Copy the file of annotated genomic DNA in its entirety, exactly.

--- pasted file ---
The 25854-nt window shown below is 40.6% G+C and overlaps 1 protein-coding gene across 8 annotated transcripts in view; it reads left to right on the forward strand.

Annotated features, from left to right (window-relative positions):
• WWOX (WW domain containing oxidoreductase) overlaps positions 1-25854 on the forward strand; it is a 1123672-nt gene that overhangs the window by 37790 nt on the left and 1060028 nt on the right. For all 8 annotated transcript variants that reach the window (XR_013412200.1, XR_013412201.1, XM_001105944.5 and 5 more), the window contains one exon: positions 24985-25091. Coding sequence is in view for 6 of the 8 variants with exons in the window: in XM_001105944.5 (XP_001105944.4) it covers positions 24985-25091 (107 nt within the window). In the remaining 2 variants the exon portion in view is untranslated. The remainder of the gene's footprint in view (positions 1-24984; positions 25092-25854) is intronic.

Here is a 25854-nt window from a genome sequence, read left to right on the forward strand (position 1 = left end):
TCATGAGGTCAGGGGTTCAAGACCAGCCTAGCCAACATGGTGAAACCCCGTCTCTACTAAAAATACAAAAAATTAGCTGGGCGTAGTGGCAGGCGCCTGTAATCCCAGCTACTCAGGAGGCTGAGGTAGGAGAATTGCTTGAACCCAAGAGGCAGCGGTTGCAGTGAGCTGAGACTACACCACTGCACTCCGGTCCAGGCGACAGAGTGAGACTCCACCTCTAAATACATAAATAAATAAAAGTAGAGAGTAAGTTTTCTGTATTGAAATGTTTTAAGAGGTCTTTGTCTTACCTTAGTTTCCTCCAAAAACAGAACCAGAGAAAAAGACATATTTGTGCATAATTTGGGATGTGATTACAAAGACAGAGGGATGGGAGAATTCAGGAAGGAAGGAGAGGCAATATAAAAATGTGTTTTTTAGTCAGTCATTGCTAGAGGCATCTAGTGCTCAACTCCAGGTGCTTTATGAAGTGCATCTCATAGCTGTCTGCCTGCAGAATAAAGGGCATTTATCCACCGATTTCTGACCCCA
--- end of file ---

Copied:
The 25854-nt window shown below is 40.6% G+C and overlaps 1 protein-coding gene across 8 annotated transcripts in view; it reads left to right on the forward strand.

Annotated features, from left to right (window-relative positions):
• WWOX (WW domain containing oxidoreductase) overlaps positions 1-25854 on the forward strand; it is a 1123672-nt gene that overhangs the window by 37790 nt on the left and 1060028 nt on the right. For all 8 annotated transcript variants that reach the window (XR_013412200.1, XR_013412201.1, XM_001105944.5 and 5 more), the window contains one exon: positions 24985-25091. Coding sequence is in view for 6 of the 8 variants with exons in the window: in XM_001105944.5 (XP_001105944.4) it covers positions 24985-25091 (107 nt within the window). In the remaining 2 variants the exon portion in view is untranslated. The remainder of the gene's footprint in view (positions 1-24984; positions 25092-25854) is intronic.

Here is a 25854-nt window from a genome sequence, read left to right on the forward strand (position 1 = left end):
TCATGAGGTCAGGGGTTCAAGACCAGCCTAGCCAACATGGTGAAACCCCGTCTCTACTAAAAATACAAAAAATTAGCTGGGCGTAGTGGCAGGCGCCTGTAATCCCAGCTACTCAGGAGGCTGAGGTAGGAGAATTGCTTGAACCCAAGAGGCAGCGGTTGCAGTGAGCTGAGACTACACCACTGCACTCCGGTCCAGGCGACAGAGTGAGACTCCACCTCTAAATACATAAATAAATAAAAGTAGAGAGTAAGTTTTCTGTATTGAAATGTTTTAAGAGGTCTTTGTCTTACCTTAGTTTCCTCCAAAAACAGAACCAGAGAAAAAGACATATTTGTGCATAATTTGGGATGTGATTACAAAGACAGAGGGATGGGAGAATTCAGGAAGGAAGGAGAGGCAATATAAAAATGTGTTTTTTAGTCAGTCATTGCTAGAGGCATCTAGTGCTCAACTCCAGGTGCTTTATGAAGTGCATCTCATAGCTGTCTGCCTGCAGAATAAAGGGCATTTATCCACCGATTTCTGACCCCA